Although these signs of possible witchcraft were visible to all, there was a tendency for those making denunciations to find experts to support their case. For the wealthy victim of alleged witchcraft, physicians were often called on to offer testimony about the failure of natural remedies. For the majority of the population, clerical healers or exorcists and healing wise women were often consulted. The records speak most frequently of the role played by healing clerics, usually friars of the Franciscan and Augustinian orders. Seitz examines in detail the exorcists’ claims to act with authority, claims based on authorization received from the ecclesiastical hierarchy as well as on their use of manuals which were published in the early seventeenth century. Less frequently, clerics based their claims to exercise the office of exorcist on their “experience.” Clerical healers treated patients by blessing them or by a more elaborate process of “signing,” during which they often employed ointments, fumigants, drugs, and foods. The use of “natural” methods for healing often landed clerical healers in trouble not just with physicians, on whose territory they encroached, but also with the Inquisition, because the clerical healers were deemed to be straying into the realm of secular medicine at a time when the Inquisition itself wanted to establish clear boundaries between the secular and the spiritual, the natural and the supernatural.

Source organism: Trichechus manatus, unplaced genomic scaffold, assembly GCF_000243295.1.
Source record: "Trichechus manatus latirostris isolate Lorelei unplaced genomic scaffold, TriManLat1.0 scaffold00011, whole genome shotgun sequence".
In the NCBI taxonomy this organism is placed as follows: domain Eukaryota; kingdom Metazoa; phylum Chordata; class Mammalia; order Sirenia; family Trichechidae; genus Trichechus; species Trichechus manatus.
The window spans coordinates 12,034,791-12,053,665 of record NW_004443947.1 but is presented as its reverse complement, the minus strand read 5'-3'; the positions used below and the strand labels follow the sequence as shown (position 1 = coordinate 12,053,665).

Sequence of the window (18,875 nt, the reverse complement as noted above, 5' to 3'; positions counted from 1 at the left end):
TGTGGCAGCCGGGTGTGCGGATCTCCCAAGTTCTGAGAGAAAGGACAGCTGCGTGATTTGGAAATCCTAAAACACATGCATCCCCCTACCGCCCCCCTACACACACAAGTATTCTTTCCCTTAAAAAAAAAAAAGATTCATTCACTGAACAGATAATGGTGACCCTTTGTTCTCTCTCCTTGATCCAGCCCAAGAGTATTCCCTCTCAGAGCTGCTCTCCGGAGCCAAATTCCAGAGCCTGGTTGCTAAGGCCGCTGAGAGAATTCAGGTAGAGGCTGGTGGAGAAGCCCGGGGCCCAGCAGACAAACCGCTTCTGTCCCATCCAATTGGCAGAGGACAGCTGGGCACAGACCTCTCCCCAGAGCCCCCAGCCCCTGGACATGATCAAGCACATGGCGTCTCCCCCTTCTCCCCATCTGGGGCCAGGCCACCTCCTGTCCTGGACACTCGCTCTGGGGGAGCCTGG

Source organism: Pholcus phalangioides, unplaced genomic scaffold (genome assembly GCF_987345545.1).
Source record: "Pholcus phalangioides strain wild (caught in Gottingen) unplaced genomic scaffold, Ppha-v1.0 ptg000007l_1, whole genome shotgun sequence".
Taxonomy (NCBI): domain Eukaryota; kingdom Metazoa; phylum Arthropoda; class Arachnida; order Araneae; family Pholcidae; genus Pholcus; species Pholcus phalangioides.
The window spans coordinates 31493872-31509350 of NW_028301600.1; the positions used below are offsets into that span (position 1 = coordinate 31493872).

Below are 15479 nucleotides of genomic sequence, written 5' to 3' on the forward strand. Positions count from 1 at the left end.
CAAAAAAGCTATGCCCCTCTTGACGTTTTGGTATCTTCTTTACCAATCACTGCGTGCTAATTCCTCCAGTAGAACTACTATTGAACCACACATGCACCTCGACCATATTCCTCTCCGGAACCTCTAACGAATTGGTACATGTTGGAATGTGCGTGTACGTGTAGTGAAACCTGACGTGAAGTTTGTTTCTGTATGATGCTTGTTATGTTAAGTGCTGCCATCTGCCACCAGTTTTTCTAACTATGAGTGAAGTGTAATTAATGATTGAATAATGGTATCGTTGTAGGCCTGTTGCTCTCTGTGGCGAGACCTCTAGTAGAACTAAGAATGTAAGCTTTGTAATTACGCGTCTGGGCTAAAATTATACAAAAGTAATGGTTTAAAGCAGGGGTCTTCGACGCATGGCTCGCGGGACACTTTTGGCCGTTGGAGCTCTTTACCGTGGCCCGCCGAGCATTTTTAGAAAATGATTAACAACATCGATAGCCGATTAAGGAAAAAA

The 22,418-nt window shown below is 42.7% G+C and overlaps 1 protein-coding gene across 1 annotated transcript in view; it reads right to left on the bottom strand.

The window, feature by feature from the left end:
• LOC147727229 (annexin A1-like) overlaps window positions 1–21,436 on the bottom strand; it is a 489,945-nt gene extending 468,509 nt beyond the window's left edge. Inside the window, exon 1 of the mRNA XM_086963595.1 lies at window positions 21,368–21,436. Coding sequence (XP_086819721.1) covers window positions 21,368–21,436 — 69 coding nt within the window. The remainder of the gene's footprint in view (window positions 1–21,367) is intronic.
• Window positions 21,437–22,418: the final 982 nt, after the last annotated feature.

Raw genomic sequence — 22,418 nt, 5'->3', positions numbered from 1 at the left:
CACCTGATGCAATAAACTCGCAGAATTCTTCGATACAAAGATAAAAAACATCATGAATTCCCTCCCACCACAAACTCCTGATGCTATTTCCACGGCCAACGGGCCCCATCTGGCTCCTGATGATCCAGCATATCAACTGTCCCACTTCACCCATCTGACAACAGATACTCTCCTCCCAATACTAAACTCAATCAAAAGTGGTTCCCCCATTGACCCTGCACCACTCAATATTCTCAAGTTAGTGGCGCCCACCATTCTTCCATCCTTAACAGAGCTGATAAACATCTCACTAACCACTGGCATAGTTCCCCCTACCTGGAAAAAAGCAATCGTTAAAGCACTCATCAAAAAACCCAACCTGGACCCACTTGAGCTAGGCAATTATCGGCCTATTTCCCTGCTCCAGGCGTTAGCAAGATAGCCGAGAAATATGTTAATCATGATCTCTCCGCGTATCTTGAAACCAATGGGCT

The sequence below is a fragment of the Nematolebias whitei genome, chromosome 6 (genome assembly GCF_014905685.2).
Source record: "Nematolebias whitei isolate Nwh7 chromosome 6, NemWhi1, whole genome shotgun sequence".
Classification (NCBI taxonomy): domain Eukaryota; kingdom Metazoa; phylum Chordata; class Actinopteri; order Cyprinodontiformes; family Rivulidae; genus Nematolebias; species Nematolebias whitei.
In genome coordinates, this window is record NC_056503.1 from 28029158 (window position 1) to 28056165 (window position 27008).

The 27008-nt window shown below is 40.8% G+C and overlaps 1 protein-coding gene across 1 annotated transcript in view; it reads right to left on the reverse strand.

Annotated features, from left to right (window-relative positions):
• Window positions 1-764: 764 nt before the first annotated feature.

Seitz then turns to the role of physicians who after 1600 appeared more and more frequently before the Venetian Inquisition as expert witnesses. When serving in their professional capacity, physicians demonstrated a world view that was dissimilar from that of clerical healers, wise women, and the general public by insisting that they were concerned with natural illnesses only and that they considered maleficio to be something outside of their sphere of activity. Seitz attributes the “naturalism” of Venetian physicians to their training, which usually occurred at the University of Padua and the much smaller Venetian studio. Their main texts were by Galen and Avicenna, both of whom treated witchcraft as a marginal issue. However, physicians were not entirely consistent in maintaining the line they drew between the natural and the supernatural. When asked to testify as experts in canonization proceedings, physicians were open to discussing supernatural options as well as natural mechanisms. More surprisingly, when called on as “ordinary” witnesses in maleficio trials and not as experts, and when making denunciations about maleficio touching members of their own families, even physicians demonstrated strong beliefs in the power of witches and demons.